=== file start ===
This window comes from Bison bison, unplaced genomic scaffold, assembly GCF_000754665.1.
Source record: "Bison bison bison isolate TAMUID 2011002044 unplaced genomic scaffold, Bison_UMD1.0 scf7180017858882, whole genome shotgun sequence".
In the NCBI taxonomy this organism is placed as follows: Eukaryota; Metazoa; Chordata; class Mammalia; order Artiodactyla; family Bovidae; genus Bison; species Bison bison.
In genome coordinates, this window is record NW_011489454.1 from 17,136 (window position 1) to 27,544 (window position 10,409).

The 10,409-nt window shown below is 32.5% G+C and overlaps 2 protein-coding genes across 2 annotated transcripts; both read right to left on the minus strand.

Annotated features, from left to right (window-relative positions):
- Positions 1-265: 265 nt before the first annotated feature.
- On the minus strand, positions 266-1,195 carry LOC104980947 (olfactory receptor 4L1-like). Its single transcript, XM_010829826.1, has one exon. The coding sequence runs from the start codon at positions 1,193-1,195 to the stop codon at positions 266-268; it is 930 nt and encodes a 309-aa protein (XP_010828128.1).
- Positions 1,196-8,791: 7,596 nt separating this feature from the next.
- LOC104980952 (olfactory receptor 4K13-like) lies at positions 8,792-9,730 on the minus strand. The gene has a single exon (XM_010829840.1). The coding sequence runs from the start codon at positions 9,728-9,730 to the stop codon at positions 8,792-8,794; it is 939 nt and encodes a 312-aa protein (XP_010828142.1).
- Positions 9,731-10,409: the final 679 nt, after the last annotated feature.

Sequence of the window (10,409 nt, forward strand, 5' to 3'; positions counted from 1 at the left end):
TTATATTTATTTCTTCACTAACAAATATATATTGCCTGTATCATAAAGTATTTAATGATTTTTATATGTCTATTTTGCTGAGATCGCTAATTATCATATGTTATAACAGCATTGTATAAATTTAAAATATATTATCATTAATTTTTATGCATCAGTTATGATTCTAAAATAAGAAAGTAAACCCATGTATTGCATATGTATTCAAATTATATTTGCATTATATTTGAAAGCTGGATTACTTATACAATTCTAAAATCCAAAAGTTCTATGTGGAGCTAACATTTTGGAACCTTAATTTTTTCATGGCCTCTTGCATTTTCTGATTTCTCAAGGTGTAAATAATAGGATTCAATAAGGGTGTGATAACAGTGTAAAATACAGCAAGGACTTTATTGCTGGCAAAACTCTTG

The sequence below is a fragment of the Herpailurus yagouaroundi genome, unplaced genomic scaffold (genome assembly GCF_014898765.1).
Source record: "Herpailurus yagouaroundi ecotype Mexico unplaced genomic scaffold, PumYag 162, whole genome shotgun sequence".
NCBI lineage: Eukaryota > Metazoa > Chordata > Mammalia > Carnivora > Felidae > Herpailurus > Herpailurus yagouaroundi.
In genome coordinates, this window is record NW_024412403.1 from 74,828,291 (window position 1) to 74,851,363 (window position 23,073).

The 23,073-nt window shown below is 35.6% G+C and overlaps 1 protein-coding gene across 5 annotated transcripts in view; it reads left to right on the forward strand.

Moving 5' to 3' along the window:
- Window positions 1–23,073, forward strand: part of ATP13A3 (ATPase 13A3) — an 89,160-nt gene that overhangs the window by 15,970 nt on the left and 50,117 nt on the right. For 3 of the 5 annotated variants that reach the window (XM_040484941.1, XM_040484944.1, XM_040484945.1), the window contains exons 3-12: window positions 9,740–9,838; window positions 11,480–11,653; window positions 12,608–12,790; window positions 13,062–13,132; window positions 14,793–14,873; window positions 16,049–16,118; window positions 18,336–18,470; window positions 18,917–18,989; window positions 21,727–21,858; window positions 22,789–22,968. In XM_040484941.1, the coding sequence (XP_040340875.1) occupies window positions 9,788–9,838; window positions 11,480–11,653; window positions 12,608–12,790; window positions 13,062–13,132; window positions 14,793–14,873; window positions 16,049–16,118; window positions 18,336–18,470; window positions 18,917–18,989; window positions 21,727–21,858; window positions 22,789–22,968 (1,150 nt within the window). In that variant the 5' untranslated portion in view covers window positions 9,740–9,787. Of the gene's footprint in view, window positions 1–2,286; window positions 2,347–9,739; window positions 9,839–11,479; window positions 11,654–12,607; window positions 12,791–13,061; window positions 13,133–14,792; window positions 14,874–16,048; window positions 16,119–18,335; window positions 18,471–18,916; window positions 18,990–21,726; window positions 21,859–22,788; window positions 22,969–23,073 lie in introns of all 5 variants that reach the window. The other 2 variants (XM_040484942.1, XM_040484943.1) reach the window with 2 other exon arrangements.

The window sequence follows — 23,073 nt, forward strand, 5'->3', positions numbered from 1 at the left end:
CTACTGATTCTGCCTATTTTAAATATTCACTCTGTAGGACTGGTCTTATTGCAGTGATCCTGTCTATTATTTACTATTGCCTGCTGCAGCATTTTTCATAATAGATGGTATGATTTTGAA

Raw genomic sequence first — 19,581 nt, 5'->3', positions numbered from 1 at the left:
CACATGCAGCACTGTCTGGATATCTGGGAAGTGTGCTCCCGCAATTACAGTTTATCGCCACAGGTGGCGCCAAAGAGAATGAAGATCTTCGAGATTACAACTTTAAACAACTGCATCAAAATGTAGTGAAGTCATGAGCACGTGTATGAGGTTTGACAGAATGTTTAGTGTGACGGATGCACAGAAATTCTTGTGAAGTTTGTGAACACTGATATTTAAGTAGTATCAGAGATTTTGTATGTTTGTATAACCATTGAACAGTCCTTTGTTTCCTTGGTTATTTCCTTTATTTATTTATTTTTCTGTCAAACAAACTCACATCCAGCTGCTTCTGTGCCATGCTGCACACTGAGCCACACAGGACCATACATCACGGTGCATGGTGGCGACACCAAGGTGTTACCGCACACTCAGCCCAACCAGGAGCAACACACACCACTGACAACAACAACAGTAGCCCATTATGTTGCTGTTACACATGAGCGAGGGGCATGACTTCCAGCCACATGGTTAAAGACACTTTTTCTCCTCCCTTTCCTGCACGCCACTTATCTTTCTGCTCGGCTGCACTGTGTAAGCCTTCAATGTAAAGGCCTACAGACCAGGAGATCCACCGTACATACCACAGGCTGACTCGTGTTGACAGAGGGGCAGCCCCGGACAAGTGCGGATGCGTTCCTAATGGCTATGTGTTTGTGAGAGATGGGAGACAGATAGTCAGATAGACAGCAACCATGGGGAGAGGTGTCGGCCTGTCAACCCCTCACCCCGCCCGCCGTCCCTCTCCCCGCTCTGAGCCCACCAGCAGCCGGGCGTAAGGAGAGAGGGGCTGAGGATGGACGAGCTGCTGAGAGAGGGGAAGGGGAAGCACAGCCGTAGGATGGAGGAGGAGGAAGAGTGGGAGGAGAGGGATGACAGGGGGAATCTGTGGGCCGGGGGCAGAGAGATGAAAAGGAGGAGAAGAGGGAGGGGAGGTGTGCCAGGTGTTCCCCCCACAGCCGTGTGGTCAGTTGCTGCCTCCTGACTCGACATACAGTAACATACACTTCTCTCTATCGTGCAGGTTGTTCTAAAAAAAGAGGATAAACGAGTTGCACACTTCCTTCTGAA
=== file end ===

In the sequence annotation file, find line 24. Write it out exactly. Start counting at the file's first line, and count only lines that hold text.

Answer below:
CACATGCAGCACTGTCTGGATATCTGGGAAGTGTGCTCCCGCAATTACAGTTTATCGCCACAGGTGGCGCCAAAGAGAATGAAGATCTTCGAGATTACAACTTTAAACAACTGCATCAAAATGTAGTGAAGTCATGAGCACGTGTATGAGGTTTGACAGAATGTTTAGTGTGACGGATGCACAGAAATTCTTGTGAAGTTTGTGAACACTGATATTTAAGTAGTATCAGAGATTTTGTATGTTTGTATAACCATTGAACAGTCCTTTGTTTCCTTGGTTATTTCCTTTATTTATTTATTTTTCTGTCAAACAAACTCACATCCAGCTGCTTCTGTGCCATGCTGCACACTGAGCCACACAGGACCATACATCACGGTGCATGGTGGCGACACCAAGGTGTTACCGCACACTCAGCCCAACCAGGAGCAACACACACCACTGACAACAACAACAGTAGCCCATTATGTTGCTGTTACACATGAGCGAGGGGCATGACTTCCAGCCACATGGTTAAAGACACTTTTTCTCCTCCCTTTCCTGCACGCCACTTATCTTTCTGCTCGGCTGCACTGTGTAAGCCTTCAATGTAAAGGCCTACAGACCAGGAGATCCACCGTACATACCACAGGCTGACTCGTGTTGACAGAGGGGCAGCCCCGGACAAGTGCGGATGCGTTCCTAATGGCTATGTGTTTGTGAGAGATGGGAGACAGATAGTCAGATAGACAGCAACCATGGGGAGAGGTGTCGGCCTGTCAACCCCTCACCCCGCCCGCCGTCCCTCTCCCCGCTCTGAGCCCACCAGCAGCCGGGCGTAAGGAGAGAGGGGCTGAGGATGGACGAGCTGCTGAGAGAGGGGAAGGGGAAGCACAGCCGTAGGATGGAGGAGGAGGAAGAGTGGGAGGAGAGGGATGACAGGGGGAATCTGTGGGCCGGGGGCAGAGAGATGAAAAGGAGGAGAAGAGGGAGGGGAGGTGTGCCAGGTGTTCCCCCCACAGCCGTGTGGTCAGTTGCTGCCTCCTGACTCGACATACAGTAACATACACTTCTCTCTATCGTGCAGGTTGTTCTAAAAAAAGAGGATAAACGAGTTGCACACTTCCTTCTGAA